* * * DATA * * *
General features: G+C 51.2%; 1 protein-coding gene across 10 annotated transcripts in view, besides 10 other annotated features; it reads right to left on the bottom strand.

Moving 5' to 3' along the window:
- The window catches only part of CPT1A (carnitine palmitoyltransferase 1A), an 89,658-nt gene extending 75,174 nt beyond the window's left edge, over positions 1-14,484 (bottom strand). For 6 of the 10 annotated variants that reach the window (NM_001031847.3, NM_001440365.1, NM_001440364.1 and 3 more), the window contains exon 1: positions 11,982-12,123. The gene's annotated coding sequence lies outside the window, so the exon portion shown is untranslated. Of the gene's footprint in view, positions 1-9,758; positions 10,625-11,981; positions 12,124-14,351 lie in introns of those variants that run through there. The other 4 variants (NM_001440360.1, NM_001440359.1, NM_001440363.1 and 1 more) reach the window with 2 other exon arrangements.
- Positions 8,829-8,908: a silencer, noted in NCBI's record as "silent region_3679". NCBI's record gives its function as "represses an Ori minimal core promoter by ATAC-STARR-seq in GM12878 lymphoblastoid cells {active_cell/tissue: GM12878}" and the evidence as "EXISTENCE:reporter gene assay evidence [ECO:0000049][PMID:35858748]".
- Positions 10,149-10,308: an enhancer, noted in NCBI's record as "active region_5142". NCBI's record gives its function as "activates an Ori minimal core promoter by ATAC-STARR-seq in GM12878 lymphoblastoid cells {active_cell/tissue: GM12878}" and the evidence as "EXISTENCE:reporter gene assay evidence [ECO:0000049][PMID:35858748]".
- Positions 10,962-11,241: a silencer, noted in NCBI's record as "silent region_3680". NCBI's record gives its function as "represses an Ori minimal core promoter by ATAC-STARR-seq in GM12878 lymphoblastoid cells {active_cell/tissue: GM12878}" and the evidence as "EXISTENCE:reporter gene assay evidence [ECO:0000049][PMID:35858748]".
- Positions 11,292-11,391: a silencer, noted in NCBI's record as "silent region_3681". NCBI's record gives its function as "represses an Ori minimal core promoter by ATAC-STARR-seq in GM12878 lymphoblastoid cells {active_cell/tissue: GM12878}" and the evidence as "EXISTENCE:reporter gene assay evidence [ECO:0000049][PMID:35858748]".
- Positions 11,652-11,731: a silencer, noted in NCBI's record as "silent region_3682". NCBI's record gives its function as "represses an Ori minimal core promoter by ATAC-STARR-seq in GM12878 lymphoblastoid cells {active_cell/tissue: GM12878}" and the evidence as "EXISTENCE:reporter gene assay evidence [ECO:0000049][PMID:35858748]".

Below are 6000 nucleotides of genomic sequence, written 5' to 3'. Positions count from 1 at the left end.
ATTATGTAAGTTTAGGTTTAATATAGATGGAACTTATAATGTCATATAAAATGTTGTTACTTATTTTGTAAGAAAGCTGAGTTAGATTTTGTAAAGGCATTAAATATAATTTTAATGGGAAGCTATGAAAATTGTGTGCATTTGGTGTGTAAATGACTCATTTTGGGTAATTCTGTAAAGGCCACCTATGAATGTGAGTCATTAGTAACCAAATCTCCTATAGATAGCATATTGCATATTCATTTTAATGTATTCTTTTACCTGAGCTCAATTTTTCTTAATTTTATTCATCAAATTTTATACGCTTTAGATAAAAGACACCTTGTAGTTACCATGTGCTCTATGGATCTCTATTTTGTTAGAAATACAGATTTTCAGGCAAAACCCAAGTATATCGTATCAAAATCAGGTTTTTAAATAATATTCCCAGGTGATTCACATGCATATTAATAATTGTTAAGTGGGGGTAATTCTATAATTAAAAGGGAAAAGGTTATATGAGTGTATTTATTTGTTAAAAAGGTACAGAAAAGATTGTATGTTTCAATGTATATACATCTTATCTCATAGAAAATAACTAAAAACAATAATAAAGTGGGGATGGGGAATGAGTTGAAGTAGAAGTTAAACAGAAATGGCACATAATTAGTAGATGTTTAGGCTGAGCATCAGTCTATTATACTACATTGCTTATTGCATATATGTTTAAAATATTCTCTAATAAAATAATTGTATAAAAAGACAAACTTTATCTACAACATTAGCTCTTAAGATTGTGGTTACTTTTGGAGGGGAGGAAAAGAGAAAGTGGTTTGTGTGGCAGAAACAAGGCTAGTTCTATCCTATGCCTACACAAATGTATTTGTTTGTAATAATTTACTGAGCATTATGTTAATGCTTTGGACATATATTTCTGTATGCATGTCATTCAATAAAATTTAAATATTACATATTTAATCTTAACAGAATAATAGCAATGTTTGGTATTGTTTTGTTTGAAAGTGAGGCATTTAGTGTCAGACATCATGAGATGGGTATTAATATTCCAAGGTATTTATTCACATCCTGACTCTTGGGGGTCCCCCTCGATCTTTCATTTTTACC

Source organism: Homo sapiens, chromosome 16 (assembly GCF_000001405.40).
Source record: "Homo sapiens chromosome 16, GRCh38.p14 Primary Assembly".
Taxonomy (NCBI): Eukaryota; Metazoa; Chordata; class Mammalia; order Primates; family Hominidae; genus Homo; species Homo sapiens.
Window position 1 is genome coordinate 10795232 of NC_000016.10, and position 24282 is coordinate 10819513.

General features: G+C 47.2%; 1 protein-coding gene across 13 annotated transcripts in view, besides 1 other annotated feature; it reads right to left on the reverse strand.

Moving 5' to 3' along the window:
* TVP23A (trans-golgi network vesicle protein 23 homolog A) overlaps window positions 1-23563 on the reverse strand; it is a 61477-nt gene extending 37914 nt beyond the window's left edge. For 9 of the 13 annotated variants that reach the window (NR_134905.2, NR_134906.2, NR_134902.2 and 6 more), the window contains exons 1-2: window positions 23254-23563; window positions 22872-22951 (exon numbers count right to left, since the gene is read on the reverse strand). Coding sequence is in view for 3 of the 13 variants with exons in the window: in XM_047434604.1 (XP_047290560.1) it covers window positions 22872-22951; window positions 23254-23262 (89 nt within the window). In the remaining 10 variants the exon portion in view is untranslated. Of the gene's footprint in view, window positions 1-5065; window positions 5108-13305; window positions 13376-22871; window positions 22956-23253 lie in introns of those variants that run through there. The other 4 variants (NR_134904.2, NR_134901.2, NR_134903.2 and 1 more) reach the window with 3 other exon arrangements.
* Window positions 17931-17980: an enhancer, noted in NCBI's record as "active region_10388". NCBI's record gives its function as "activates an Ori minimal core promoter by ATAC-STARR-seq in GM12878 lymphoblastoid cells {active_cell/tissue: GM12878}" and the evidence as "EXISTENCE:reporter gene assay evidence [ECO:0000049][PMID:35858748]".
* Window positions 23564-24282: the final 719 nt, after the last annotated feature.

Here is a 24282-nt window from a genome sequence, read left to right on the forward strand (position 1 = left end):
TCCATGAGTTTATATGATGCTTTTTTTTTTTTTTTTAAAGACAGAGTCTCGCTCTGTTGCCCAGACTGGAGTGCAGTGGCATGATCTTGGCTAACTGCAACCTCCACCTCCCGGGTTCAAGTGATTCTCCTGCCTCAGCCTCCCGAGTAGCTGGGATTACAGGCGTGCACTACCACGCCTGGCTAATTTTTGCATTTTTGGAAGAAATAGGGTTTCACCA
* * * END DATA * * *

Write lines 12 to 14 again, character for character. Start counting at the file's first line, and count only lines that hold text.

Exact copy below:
Source record: "Homo sapiens chromosome 16, GRCh38.p14 Primary Assembly".
Taxonomy (NCBI): Eukaryota; Metazoa; Chordata; class Mammalia; order Primates; family Hominidae; genus Homo; species Homo sapiens.
Window position 1 is genome coordinate 10795232 of NC_000016.10, and position 24282 is coordinate 10819513.